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Solaris The Solaris Operating System, usually known simply as Solaris, is a Unix-based operating system introduced by Sun Microsystems. The Solaris OS is now owned by Oracle.

fork: Resource temporarily unavailable - What can I check ?

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Old 04-11-2007
unclefab unclefab is offline
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fork: Resource temporarily unavailable - What can I check ?

Hi everybody,

I have an Unix box running Solaris and every day for 1 hour or 2 the box is stuck and I can only get this error message when trying to type a command :

bash-3.00$ vmstat 5
bash: fork: Resource temporarily unavailable


How can I trace what's is going wrong with this box ? Which commands are useful to run before and after the issue ?

Thanks a lot !

Fabien
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Old 04-11-2007
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Sounds like you are running out of swap, try putting a cronjob in to run "df" very 5 minutes and append to a file, then after the next time it happens go back and see if usage of /tmp was growing.

Alternatively, do the same interactively and see if someone is writing to a file or files in /tmp and filling it.
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Old 04-11-2007
porter porter is offline Forum Advisor  
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If you can't fork you can't run a command in a shell to see why it can't fork, as it needs to fork to create the process to run the command in.
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Old 04-11-2007
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Quote:
Originally Posted by porter
If you can't fork you can't run a command in a shell to see why it can't fork, as it needs to fork to create the process to run the command in.
First, reborg suggested arranging for a command to run every five minutes which might show /tmp filling prior to being totally filled. And it is possible for a large process to be unable to fork while smaller processes have no problem. This is actually quite common. Finally, it is not exactly true that a shell must fork to run a command. A shell is programming language with lots of built in commands. Can't launch ls?
$ myls() { while [ $# -ne 0 ] ; do echo "$1" ; shift ; done ; }
$ myls /etc/s*
/etc/services
/etc/shells
/etc/syslog.conf
$
Can't launch cat?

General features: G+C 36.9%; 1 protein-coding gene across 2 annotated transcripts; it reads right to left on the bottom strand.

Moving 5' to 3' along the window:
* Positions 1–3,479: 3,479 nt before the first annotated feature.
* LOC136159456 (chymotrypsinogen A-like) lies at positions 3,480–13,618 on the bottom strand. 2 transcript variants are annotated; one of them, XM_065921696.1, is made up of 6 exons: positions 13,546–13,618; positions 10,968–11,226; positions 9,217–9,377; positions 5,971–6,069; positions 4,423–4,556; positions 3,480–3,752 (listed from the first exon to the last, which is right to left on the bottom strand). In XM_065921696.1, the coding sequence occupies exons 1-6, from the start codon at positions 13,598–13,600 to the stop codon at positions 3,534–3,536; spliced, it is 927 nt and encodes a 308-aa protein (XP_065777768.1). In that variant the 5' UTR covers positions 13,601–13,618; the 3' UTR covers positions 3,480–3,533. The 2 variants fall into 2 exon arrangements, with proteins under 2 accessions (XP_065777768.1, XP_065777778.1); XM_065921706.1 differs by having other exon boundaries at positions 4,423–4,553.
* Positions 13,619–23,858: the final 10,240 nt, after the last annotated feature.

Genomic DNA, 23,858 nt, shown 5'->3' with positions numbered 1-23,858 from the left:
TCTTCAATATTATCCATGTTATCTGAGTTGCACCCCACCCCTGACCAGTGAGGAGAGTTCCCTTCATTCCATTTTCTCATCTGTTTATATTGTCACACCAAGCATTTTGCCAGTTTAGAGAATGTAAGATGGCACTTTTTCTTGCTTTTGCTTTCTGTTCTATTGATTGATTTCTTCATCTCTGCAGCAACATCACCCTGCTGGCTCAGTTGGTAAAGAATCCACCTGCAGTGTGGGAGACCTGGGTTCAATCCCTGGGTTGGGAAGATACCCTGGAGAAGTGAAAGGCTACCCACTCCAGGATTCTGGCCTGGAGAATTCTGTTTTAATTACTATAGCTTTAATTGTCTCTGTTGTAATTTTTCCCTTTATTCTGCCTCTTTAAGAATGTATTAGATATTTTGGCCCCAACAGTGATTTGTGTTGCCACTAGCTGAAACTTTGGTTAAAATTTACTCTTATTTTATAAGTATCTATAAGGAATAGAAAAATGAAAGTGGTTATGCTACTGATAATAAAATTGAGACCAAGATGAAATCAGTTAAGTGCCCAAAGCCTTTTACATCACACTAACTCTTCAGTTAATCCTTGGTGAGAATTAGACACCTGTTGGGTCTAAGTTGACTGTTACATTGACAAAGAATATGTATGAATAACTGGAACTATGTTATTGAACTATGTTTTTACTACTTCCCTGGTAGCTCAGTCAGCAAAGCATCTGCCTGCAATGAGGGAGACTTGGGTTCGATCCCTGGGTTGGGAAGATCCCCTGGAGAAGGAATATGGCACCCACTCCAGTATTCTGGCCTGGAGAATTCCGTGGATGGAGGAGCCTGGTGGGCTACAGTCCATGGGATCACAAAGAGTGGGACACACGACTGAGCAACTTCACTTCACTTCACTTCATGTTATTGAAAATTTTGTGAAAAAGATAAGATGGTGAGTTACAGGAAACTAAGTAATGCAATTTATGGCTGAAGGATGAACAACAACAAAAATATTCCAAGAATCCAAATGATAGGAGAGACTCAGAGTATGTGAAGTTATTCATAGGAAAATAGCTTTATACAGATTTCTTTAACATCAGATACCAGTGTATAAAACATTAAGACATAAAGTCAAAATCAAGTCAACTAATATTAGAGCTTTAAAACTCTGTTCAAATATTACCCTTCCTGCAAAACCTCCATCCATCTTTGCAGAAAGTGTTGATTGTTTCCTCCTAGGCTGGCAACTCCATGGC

$ mycat() { while IFS="" read l ; do echo "$l" ; done < $1 ; }
$ mycat /etc/shells
#
# This is a list of valid login shells (single rooted).
# Ftpd must see one of these shells as a user's login shell to connect.
#
/bin/sh
/bin/ksh
/bin/csh
/bin/tcsh
/usr/local/bin/bash
$
None of that needed a single fork provided I use ksh. I can conjure up limited versions of quite a few commands this way. And if I am desperate to diagnose a stalled OS before I cycle power, I have a final trick...I can run a single command by using exec...
exec df -k
A box that cannot fork can often exec.
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Old 04-12-2007
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Quote:
Originally Posted by Perderabo
And it is possible for a large process to be unable to fork while smaller processes have no problem.
Quite right of course and as an extension, some bigger process might die because it runs out of memory, leaving enough room for applications with a smaller memory footprint to run quite happily.

Both of the suggestion I posted were to run prior to the problem happening. The cron to give a general idea of what was happening, or more simply to periodically run the commands before the problem happened which might in fact point out the exact cause before the problem happened for example some application or script writing a huge log file to /tmp.

Last edited by reborg; 04-12-2007 at 06:17 PM..
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Old 04-12-2007
Sowser Sowser is offline
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nice, really nice

Perderabo,

You have any other functions in that neat bag of tricks? Those functions are really helpful.

-S
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